Helicopter operations: the environmental impact and ground facilities. Procedures and operational standards for the system’s acceptance.

    Research output: Contribution to conferenceOtherpeer-review

    Abstract

    The link between the heliports, environmental quality and safety is an important challenge in the field of helicopter transport. This challenge is especially crucial when the helicopter operations are carried out on densely urbanized areas. Often these areas have significant constraints and obstacles, particularly in terms of noise pollution. These constraints make the approach/takeoff maneuvers very complicated.The theme of the environmental sustainability of the rotorcraft is strongly felt in many countries. The production of noise is subjected to numerous rules and procedures, which tend to improve the acceptability of the helicopter by residents in neighboring areas to verti/heliports.The attention of manufacturers towards the problems of noise compatibility has produced technological innovations to reduce emissions, such as the shape of the tip of rotor blades, a speed reduction of rotation of the rotors, etc.Environmental concerns are becoming increasingly important when siting all aviation facilities. In particular, heliport facilities generate both positive and negative impacts on the surrounding environment. Negative impacts are mainly related to soil quality, water resources, safety issues, air environment (especially during the construction phase), noise (during operations) and biological environment. Positive ones could occur by the increase of emergency services, revenue generation, and the provision of a better connectivity with the neighborhoods located nearby the facility, the raise of employment opportunities and the general improvement of air transport facilities. The current international regulatory framework on heliport facilities seems to be lacking with regards to the evaluation of the environmental impacts of the heliport facilities. Moreover, the national rules on this topic are often undefined or vague. For this reason, it seems necessary to define guidelines to improve the awareness of the consequences which spontaneously arise from the planning and designing phase of heliports. Already from the site selection stage, heliport planners have to take into account all potential environmental issues. Noise is always the primary concern in these cases. A candidate site must be compatible with its surroundings. Compatibility must include any increase in activity resulting from IFR capability. Additional issues that citizens and municipalities are concerned about include air pollution, water pollution, ground access, and safety flight operations. Air pollution by helicopters is negligible although this issue may be brought up by concerned citizens and communities. Water pollution caused by fueling or maintenance facilities at a verti/heliport is comingunder greater scrutiny. The ability to deal with all these public issues must be addressed during final site selection and community standards must be upheld. Ground access to a new transportation mode may increase traffic at and en route to that location and create a potential increase in noise and air pollution. These concerns must be dealt with in the design of ground access to the facility and by incorporating the individual community's standards, regulations, and goals.The receptivity of community leaders to work with the vertical landing facility to solve these problems should be measured in the final site selection process. Beyond the direct benefit of affecting the environment as little as possible, addressing environmental issues is an additional, albeit indirect tool, in obtaining and keeping good relations with the local government and its citizens. A helipor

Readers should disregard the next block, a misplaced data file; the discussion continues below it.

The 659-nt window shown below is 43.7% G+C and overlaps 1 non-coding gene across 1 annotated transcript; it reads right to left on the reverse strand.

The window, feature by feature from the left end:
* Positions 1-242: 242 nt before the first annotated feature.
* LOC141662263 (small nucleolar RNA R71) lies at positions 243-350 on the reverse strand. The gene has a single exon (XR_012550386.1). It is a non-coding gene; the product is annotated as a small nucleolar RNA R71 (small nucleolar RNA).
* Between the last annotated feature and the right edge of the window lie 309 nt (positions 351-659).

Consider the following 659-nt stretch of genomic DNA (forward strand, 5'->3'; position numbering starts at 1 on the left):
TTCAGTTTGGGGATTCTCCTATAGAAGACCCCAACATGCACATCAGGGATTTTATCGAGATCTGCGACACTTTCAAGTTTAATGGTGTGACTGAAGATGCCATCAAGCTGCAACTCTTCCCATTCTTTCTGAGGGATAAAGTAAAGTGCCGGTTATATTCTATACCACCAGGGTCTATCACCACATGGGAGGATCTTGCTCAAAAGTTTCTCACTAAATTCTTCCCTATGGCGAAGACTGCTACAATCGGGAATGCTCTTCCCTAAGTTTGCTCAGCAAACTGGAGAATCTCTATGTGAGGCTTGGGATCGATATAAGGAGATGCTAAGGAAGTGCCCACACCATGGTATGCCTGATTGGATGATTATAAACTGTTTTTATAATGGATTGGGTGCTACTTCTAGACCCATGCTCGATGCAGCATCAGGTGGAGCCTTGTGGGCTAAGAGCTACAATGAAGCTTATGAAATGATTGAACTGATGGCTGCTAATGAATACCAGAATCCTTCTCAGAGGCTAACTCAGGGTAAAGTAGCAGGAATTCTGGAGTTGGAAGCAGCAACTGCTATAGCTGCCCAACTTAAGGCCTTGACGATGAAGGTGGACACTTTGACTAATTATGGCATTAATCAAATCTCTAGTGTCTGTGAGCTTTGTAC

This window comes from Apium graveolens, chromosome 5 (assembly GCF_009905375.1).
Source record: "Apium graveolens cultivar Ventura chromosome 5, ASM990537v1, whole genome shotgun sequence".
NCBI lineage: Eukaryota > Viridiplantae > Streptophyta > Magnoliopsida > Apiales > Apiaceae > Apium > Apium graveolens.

Original languageEnglish
    Pages00-
    Number of pages20
    Publication statusPublished - 2012

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